With today’s deadline to vacate Purple Cliffs, we’re thinking about artist Wendy Abrams’ stirring exhibit, “Invisible Words,” a curation of signs held by unhoused people in Washington, D.C.
Abrams intended viewers to see signs in a new light, void of uncomfortable interactions with the people holding them. The signs convey pride and shame, anger and the desire for connection. Especially interesting are the ones with a sense of personal responsibility. A few follow:
“Please help. Please. I’m not a bad girl. I just made bad decisions.”
“Not my proudest moment. Never thought this could happen.”
“This is awkward 4 me too.”
“Please help. Homeless, Alone and Ashamed. Seeking a random act of kindness. Thank you. God bless.”
Abrams said: “Art has the power to make you think. This exhibit was put together to do that, to see things you didn’t see before, or to see them through a different lens.”
Durango, we need a new lens to examine homelessness. Swinging between places of empathy and contempt, we’re closer to a crisis than a solution.
Many have stepped up admirably to make Purple Cliffs a better situation – the Neighbors in Need Alliance, Community Compassion Outreach, faith-based groups, social workers, concerned citizens, La Plata County staff members and more.
Sadly, it wasn’t enough.
“We have an opportunity to model leadership around homelessness like we do in other areas, such as environmental stewardship and sustainable growth,” said Chuck Stevens, La Plata County manager. “We have such a caring, committed community that wants to be part of the solution and mitigate negative impacts.”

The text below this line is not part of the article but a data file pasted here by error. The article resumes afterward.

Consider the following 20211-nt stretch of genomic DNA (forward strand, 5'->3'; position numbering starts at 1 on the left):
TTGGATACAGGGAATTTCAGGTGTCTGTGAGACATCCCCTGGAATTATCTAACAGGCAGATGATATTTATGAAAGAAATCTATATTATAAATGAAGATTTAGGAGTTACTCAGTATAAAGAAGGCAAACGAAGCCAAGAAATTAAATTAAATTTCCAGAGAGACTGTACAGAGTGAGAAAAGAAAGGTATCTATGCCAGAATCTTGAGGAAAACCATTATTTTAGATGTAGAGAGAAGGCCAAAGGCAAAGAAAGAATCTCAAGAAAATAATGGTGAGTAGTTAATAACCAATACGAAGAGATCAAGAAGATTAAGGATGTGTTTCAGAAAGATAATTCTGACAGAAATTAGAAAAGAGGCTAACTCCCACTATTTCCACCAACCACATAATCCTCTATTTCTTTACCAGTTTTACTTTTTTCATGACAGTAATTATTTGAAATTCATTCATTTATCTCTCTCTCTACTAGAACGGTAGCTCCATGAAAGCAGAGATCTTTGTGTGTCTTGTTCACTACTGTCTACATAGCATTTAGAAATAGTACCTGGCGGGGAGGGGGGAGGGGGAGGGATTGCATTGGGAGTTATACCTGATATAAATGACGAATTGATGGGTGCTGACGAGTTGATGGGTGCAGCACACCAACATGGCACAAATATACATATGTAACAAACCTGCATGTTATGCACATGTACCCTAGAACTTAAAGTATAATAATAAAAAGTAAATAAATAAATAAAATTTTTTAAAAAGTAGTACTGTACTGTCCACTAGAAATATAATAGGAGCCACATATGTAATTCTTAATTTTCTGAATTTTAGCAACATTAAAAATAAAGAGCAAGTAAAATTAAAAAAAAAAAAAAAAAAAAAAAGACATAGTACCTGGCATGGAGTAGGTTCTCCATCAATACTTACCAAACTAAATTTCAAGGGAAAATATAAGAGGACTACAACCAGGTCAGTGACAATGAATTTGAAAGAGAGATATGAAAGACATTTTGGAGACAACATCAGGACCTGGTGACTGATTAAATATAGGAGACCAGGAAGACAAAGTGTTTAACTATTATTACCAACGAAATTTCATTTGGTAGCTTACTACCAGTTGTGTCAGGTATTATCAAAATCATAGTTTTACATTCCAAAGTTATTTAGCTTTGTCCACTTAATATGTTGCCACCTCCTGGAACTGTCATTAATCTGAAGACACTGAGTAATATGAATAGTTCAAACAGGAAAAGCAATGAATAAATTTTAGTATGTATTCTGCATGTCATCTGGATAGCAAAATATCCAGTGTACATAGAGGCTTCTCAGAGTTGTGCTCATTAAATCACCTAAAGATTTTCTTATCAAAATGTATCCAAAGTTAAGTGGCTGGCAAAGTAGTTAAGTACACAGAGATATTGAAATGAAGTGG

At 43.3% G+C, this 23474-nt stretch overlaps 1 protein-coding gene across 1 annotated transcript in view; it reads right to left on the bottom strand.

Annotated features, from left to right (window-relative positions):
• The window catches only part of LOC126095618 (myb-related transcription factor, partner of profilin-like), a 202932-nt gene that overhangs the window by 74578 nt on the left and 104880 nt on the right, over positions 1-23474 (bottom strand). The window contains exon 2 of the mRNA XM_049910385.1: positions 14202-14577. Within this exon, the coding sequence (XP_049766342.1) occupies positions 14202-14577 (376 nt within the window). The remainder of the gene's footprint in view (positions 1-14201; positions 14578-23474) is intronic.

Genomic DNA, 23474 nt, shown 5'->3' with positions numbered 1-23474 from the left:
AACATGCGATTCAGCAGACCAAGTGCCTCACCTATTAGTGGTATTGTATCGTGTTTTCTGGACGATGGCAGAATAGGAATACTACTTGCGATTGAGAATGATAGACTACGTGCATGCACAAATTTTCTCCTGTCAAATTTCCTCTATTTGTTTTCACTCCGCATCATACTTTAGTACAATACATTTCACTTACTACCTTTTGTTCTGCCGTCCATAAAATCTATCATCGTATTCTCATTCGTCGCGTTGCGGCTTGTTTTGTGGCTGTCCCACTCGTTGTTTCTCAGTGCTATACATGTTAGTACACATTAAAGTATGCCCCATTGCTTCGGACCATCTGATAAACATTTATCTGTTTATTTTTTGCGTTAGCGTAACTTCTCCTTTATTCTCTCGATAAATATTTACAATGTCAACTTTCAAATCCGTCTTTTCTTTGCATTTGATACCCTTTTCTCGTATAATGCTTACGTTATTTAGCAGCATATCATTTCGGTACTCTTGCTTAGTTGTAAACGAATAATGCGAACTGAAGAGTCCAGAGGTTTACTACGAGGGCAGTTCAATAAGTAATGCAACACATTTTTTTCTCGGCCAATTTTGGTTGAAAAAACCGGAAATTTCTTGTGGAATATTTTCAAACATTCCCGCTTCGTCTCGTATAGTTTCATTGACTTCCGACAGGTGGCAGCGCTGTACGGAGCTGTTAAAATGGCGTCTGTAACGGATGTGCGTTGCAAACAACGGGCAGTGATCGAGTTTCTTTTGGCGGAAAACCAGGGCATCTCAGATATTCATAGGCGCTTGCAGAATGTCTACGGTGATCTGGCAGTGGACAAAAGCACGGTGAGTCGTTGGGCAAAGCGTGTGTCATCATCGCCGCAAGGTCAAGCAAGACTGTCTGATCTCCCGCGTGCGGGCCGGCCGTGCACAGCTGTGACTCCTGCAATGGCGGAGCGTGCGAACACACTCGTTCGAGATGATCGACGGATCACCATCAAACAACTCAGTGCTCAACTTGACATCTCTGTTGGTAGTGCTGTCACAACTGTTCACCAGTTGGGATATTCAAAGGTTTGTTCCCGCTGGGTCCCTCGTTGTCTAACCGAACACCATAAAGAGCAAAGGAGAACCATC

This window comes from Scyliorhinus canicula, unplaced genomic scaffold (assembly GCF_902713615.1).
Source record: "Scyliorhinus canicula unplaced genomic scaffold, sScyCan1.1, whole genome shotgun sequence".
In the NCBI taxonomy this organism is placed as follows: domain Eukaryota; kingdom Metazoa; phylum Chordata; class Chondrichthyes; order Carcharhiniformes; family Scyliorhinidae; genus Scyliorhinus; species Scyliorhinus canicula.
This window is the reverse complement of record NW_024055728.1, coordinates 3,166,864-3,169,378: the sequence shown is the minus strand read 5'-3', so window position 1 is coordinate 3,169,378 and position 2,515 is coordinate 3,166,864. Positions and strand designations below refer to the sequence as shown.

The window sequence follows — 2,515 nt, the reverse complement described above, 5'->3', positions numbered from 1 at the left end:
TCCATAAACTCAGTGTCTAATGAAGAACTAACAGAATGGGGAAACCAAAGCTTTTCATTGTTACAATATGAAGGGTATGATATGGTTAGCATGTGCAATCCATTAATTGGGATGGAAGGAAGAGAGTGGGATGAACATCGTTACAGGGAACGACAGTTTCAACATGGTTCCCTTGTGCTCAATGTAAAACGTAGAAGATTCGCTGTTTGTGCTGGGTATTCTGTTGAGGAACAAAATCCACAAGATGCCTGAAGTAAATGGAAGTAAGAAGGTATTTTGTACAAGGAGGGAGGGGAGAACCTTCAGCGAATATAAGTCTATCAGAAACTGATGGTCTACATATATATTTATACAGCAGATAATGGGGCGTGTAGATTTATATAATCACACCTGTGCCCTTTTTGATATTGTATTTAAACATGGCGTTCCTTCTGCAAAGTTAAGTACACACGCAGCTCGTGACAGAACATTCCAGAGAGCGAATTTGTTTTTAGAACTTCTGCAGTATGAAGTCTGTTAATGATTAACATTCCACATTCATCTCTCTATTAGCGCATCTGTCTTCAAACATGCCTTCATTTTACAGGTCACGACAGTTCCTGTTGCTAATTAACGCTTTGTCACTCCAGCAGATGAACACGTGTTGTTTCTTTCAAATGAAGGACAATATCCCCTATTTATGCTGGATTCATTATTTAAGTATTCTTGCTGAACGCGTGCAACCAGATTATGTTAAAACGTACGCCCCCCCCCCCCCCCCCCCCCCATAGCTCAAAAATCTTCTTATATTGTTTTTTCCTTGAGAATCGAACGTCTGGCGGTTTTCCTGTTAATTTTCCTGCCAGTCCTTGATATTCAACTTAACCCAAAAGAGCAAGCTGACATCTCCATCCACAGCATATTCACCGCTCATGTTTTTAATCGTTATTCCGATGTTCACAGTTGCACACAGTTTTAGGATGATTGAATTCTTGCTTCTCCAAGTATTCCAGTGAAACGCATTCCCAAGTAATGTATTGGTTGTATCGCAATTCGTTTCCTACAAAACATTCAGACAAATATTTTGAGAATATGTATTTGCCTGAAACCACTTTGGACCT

Key words – mitigate negative impacts. We can’t solve homelessness in Durango at this time. We don’t have a housing surplus. But a city-designated property for a managed camp would certainly mitigate impacts.
Or maybe no actual plan is the plan. Unhoused people would disperse and scatter. Some will leave, others will find places in the Durango area. They may not be as visible, but they will be here.
This will strain law enforcement. Rather than one location, police officers and sheriff’s deputies will be dispatched in all directions to deal with complaints about unhoused people, who must choose between survival and compliance. Social workers won’t find clients easily or regularly.
We don’t seem to have the bandwidth to compassionately and effectively deal with the scale that was Purple Cliffs. Workforce housing and affordable housing are competing concerns, with the gap between wages and salaries, and rent and mortgages widening. Still, city officials must do something.
City Council had not made progress on establishing a temporary camp by press time. The pressure is on for decisive action and leadership. The recent letter from the ACLU and National Homelessness Law Center, accusing the city of failing to act and creating a situation that criminalizes homelessness, only adds weight to the seriousness of the situation and leaves Durango vulnerable to lawsuits.
As reported in The Durango Herald, city spokesman Tom Sluis said stakeholders are having daily discussions. “This is a fluid environment in which we are adapting to the ever-changing situation,” Sluis said.
Until we collectively have a better understanding of the reasons and ranges of homelessness, and how many people in this community are literally a paycheck away from it – along with a housing surplus – we can’t solve this. Yes, it’s a tall order. Let’s mitigate what we can with a managed camp.
Do our actions breed more empathy or contempt? One sign from that D.C. exhibit says a lot.
“If home is where the heart is, where does the heart go when there is no home?”